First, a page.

Thursday, August 16, 2018

Genesis Post 35 - The Sad Saga of Sodom (Chapter 19)

We now come to the sad and tragic chapter 19.  Sodom and Gomorrah.  I'd rather skip this chapter, but alas, I cannot.

It starts out with two of the visitors who had come from Abraham's tent.

The messengers find Lot sitting in the city gate, which is very telling.  In the ancient Middle East, the gate of a city is where the leaders and important people would hang out.  Lot had become one of them, or was at least trying to be.

It is clear from the way Lot greets the messengers that he somehow knows that they are very important visitors.  And when the visitors said they would spend the night in the open square, Lot strongly insists they accompany him to his home.  Perhaps Lot knew how dangerous it would be for these two visitors to be out at night.

Lot takes them to his home and immediately shows them some good old Middle Eastern hospitality, just like Abraham had done.  An interesting detail is mentioned in the menu:  unleavened bread.  Leaven represents sin.  The meal was prophetic, in that sin was about to be dealt with!

Eventually, the perverts of the town come calling.

Lot pleads with his "brethren" to not do this thing that they threaten.  Notice, he calls them brothers.  These are his homeys.  His squad.  Apparently, Lot's squad has different goals than he does.

I have a hard time understanding what Lot does next... he offers his two virgin daughters to the crowd.  It sounds like a crazy thing for Lot to do, but it helps to understand an ancient custom, which was once you brought someone into your house, you were obligated to protect them.

Lot's squad turns on him and attacks him, and he has to be pulled back into his house by his visitors.  And then the LORD strikes the evil crowd with blindness.  (A lesson here:  choose your squad wisely)

The angelic messengers then tell Lot to gather his family together... his sons, his daughters, his sons-in-law, and get 'em outta here.  Lot goes to visit his sons-in-law, who had probably married two more of Lot's daughters, and they treat Lot's plea as a big joke.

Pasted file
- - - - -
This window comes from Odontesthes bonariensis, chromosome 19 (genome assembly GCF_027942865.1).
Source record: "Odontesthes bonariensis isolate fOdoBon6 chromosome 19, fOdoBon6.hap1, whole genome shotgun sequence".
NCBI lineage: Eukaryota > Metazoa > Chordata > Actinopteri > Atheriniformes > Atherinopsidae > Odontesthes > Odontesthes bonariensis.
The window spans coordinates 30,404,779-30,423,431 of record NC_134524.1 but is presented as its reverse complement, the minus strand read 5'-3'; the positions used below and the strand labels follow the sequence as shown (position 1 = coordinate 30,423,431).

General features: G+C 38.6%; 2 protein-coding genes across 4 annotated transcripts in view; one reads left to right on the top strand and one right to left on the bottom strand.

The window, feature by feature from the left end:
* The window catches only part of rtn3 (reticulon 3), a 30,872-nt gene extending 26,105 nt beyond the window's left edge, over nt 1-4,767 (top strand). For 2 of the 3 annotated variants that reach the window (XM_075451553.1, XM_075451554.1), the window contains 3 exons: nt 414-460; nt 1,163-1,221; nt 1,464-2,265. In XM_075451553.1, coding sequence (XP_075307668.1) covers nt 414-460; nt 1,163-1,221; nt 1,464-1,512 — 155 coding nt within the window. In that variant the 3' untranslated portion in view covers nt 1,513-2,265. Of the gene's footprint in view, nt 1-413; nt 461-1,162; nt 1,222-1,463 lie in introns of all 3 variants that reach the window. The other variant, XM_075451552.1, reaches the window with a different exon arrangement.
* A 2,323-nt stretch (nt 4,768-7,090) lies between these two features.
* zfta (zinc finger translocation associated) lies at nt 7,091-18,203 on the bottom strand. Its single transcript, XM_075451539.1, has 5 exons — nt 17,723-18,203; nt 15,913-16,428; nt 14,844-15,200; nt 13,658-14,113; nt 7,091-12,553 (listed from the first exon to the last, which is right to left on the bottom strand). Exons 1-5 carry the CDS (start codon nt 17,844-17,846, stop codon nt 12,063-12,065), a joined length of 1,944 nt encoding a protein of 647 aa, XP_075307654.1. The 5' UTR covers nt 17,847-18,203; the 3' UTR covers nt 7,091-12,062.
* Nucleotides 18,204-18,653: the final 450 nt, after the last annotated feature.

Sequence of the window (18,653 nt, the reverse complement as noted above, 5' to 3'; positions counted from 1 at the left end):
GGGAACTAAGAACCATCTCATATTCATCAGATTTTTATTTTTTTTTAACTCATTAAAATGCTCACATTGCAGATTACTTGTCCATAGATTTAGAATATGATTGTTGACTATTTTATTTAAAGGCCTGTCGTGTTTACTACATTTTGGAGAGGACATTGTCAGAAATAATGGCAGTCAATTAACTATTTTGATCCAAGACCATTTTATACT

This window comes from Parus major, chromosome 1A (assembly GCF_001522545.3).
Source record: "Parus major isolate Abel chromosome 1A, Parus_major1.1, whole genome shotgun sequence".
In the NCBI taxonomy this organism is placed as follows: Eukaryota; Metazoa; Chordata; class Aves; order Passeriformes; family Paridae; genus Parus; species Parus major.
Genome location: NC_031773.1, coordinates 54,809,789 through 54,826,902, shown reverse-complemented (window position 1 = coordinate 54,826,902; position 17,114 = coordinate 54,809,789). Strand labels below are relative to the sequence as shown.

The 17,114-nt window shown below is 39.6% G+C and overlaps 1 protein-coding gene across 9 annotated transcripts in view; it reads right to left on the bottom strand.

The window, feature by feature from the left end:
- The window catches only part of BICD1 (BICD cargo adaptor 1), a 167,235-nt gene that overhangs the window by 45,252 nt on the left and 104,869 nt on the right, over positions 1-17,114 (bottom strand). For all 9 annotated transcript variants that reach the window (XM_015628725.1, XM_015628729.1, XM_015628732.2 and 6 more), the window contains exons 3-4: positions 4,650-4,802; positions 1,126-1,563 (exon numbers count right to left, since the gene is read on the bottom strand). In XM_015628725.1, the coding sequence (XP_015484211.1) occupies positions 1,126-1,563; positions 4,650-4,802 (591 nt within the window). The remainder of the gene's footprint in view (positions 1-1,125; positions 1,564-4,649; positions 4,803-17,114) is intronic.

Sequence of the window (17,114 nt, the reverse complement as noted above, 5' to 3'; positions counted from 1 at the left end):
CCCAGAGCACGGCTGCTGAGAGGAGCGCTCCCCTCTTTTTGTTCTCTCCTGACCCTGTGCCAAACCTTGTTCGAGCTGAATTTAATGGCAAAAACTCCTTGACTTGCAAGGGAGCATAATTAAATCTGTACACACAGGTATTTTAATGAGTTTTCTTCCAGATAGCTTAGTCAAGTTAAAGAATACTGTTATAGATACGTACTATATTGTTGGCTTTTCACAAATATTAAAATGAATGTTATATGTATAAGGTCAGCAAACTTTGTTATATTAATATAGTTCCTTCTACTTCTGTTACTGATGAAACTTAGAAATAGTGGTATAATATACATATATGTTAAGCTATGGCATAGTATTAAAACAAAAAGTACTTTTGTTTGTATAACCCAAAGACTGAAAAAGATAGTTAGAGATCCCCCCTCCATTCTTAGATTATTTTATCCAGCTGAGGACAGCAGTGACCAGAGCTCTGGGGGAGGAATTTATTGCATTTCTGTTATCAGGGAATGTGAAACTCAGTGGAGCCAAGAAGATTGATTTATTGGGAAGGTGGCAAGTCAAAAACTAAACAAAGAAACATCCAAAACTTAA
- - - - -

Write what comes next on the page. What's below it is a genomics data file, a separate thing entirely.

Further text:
Side note:  It is also possible that Lot only had two daughters, the virgin ones that he offered, and that they were betrothed to these sons-in-law.  Betrothal was as binding as marriage, if not more so.  But the virgin daughters would still have been in their father's home.

In the morning, Lot hesitates. It appears that he had become addicted to a luxurious lifestyle. He really didn’t want to go. The angels had to grab Lot, his wife, and the two daughters who lived at home. We are told that the LORD is merciful to Lot's family.  The angels tell them to flee to the mountains and don't look back!

The expression run for your lives comes from right here in Genesis.

For some reason, we find out that Lot was not a mountain man.  He begs to go to a little city (which was sure to have at least a Starbucks and a grocery store, perhaps?)  The angels relent and allow him to escape to Zoar, which means little city.

And then, this:
The sun had risen upon the earth when Lot entered Zoar. Then the LORD rained brimstone and fire on Sodom and Gomorrah, from the LORD out of the heavens. So He overthrew those cities, all the plain, all the inhabitants of the cities, and what grew on the ground.
But his wife looked back behind him, and she became a pillar of salt.

Why did she look back?   It is my opinion that Mrs. Lot was not simply curious. I believe she did not want to give up her luxury. She was looking back, yearning for it.

We then see Abraham, looking toward the ruins of Sodom and Gomorrah, and the Word tells us that Lot was saved because of his connection to Abraham.   And I believe Lot had his own measure of faith, also thanks to Abraham, who had raised him like a son.

So why did all of this happen?  Chapter 18 told us that the outcry against Sodom was great, and that their sin was very grave.

The word for outcry in Hebrew means a cry of distress. Who is crying out?  As we examine the sin of Sodom, we can see that the cries would have been both figurative (as in Abel's blood crying out from the ground) and literal - coming from the oppressed that were inside and outside of the city.

Was homosexuality the big sin of Sodom and Gomorrah?


Stay with me here. The Bible shows us that Sodom's sexual perversion was the resulting fruit of something much deeper and darker.